Is “IDX” Really That Hard to Write?

Elena Kagan’s confirmation hearing was held last week, and the event unfolded fairly predictably. Even though Orrin Hatch has stated that he’ll vote against Kagan, and Jeff Sessions has made noises about a possible filibuster, the general consensus is that she’ll be confirmed. One issue did spark some controversy, however: Kagan’s writings on abortion. As an associate White House counsel during the Clinton Administration, Kagan was one of the staffers involved in the discussions of a potential ban on so-called “partial-birth abortion”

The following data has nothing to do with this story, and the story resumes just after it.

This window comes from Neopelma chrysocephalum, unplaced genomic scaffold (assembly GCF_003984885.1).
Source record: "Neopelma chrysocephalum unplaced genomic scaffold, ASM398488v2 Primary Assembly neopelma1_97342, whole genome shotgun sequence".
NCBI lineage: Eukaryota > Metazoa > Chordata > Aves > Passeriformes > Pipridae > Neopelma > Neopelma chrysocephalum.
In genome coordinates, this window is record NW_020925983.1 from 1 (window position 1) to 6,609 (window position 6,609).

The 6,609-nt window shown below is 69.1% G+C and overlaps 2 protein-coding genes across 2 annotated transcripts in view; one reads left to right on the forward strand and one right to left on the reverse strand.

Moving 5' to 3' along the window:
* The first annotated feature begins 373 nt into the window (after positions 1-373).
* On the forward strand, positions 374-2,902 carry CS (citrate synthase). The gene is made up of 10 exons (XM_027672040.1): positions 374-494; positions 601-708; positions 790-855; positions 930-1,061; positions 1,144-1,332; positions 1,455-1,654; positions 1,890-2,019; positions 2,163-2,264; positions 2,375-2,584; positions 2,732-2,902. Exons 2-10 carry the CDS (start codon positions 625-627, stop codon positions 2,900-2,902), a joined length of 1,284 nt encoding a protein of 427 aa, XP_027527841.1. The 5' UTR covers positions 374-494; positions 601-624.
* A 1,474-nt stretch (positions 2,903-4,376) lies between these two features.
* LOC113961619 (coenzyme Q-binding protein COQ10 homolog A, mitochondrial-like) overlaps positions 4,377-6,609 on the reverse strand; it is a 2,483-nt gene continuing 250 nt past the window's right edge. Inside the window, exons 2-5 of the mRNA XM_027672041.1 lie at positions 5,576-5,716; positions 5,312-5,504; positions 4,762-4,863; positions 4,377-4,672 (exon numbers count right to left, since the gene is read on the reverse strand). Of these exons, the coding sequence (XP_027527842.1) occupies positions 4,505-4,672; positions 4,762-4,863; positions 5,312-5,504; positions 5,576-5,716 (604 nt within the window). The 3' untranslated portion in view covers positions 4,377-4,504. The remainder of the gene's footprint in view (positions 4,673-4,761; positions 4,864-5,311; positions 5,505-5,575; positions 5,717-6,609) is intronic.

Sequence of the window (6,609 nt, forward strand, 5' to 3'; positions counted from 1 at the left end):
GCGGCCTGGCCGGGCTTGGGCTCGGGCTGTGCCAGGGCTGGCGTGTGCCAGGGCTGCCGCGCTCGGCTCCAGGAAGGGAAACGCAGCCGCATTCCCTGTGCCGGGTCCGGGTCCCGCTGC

Much has been reported and opined about Kagan’s work on this issue, but whether the subject comes up in mainstream media, conservative publications, or liberal websites, one piece of the story remains consistent: the use of the term “partial-birth abortion.” The casual and pervasive use of this term clearly represents how anti-choice language has gained acceptance in the mainstream, particularly as it is not an actual medical procedure. What the misnomer refers to is intact dilation and extraction (IDX), a rare procedure[1] used only in the later stages of pregnancy, which is generally defined as the beginning of the third trimester. IDX is performed by dilating the woman’s cervix with the aid of medications and removing the fetus through the birth canal. To safely remove the fetus, it is necessary to reduce the size of the head, which is done through the physician making an incision at the base of the skull and inserting a suction catheter to collapse the skull.  [Read more...]